Owing to this development that played out at the meeting, informed circles have concluded that the PDP crisis is far from being over. They submitted that what transpired in the meeting was pre arranged by some elements who are bent in making sure that PDP members did not congregate under its umbrella till after 2019. Some political analysts have blamed the invisible hands of the ruling All Progressives Congress (APC) whose fortunes are dwindling by the day. APC fears, according to them may not be unconnected with the fact that PDP may spring a surprise in 2019 polls if allowed to mend the umbrella that binds them together.
Moreover, political savants had argued before now that the only barricade between PDP and Aso Villa in 2019 is its internal crisis which if resolved will see it ousting the ruling APC in the incoming polls. In order to give a APC a good fight in 2019, an informed source told our reporter that PDP had concluded plans to remodel the party for better, pointing out that the birth of the reformed PDP will be a good omen to millions of Nigerians who are yearning for a good tomorrow and not even for a better tomorrow, because today is bad. He said Nigerians will welcome reformed PDP with open hands, particularly, those at the grassroots.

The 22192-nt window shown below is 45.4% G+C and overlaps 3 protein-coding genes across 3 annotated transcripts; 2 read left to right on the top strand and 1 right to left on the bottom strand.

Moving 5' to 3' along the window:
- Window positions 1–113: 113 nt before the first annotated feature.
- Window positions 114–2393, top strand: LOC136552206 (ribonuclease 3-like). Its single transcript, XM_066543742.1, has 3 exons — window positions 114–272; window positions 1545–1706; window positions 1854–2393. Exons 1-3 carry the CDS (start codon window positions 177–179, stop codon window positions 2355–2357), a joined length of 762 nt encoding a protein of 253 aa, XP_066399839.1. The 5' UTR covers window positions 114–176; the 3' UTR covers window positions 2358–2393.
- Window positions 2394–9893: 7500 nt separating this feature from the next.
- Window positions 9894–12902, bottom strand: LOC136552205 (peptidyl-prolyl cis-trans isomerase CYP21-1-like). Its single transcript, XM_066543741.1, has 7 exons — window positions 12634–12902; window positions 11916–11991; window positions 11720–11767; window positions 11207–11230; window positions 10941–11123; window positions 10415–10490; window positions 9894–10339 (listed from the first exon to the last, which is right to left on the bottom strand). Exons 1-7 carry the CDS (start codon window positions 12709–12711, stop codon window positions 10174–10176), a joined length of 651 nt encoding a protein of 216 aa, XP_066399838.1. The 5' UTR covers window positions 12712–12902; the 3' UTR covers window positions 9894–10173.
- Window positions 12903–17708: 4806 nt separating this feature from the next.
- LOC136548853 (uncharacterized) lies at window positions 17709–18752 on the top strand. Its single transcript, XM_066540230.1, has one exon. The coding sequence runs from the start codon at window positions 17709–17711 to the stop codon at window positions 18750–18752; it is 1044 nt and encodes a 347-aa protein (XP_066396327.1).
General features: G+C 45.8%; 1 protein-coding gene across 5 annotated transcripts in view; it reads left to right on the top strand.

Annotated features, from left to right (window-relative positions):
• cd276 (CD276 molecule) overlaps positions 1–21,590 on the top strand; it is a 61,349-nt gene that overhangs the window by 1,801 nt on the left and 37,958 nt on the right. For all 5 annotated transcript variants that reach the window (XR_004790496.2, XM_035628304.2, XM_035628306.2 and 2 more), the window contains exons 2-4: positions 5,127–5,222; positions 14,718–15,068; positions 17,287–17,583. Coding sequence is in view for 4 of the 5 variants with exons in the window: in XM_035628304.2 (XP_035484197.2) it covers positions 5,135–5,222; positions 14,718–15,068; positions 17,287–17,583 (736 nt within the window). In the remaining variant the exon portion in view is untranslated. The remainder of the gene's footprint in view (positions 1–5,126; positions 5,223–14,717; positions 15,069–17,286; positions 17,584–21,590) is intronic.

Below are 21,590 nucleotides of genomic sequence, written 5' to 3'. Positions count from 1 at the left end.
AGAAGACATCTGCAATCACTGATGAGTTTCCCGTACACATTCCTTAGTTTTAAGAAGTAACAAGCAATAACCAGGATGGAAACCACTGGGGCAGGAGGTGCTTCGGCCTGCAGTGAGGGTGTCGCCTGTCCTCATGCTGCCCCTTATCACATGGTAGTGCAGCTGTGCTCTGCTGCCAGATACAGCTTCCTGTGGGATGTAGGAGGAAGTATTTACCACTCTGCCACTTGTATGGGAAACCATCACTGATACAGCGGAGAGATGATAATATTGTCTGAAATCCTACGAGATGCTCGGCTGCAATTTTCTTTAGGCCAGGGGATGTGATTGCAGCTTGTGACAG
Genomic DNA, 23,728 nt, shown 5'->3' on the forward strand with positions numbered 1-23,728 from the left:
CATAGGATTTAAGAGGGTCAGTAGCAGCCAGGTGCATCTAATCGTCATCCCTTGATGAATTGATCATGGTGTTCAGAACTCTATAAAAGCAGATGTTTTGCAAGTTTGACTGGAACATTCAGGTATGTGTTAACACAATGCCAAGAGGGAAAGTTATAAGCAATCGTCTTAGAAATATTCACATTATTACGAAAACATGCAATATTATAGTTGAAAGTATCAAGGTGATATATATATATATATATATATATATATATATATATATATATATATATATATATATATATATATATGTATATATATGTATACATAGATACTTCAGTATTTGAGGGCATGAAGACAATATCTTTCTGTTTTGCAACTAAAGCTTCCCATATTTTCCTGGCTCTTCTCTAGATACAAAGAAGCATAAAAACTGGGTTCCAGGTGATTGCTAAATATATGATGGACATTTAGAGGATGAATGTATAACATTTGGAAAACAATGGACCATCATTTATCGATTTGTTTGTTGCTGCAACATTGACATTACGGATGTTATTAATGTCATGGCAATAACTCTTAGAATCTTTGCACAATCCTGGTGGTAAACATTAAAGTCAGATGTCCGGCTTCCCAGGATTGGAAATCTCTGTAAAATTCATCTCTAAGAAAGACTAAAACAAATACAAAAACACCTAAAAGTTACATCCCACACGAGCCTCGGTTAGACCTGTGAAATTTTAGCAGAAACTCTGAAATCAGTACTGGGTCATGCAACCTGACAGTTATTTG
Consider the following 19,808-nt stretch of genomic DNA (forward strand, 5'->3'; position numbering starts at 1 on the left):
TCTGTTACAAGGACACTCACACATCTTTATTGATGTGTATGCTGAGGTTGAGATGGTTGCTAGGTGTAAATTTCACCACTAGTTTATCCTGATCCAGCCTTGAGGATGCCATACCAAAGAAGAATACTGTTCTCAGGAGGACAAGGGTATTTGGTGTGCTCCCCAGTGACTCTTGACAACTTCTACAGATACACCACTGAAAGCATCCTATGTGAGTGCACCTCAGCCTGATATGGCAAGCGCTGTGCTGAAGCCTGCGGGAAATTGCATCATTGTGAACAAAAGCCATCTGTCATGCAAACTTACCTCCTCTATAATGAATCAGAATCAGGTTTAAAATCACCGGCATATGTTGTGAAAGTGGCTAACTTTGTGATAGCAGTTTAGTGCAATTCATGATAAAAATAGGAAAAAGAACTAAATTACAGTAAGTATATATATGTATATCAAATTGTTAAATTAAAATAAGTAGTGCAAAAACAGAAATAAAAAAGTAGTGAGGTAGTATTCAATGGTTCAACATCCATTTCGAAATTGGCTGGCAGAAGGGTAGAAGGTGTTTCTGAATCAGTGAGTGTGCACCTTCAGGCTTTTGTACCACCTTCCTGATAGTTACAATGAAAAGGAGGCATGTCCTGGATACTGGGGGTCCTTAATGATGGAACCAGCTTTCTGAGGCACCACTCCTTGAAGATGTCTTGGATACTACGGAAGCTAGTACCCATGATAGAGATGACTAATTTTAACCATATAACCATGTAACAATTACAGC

On whether the party will come out of this crisis just like other ones, he said that party crisis is a common feature in every political party which can be solved by genuine reconciliation. He called on PDP elders to as matter of urgency to set up an impartial reconciliation committee to restore peace in the party before it affects its electoral fortune in 2019 as it did 2015 polls.
It could be recalled that many committees have been inaugurated to reconcile aggrieved party men who left the party either because the party did not provide a level playing ground for all aspirants during the primary elections or candidates were imposed by a sitting president, governor or party elder.
With the crisis snowballing to a level whereby a former President was ignored and walked out on by a major player in the conflict shows that the solution to the crisis is yet to be found. For Ahmed Makarfi’s faction, it is no retreat and for Sheriff who was described by a party man as a hard bone to chew and a rough shell to crack, it is no surrender, Peoples Daily gathered.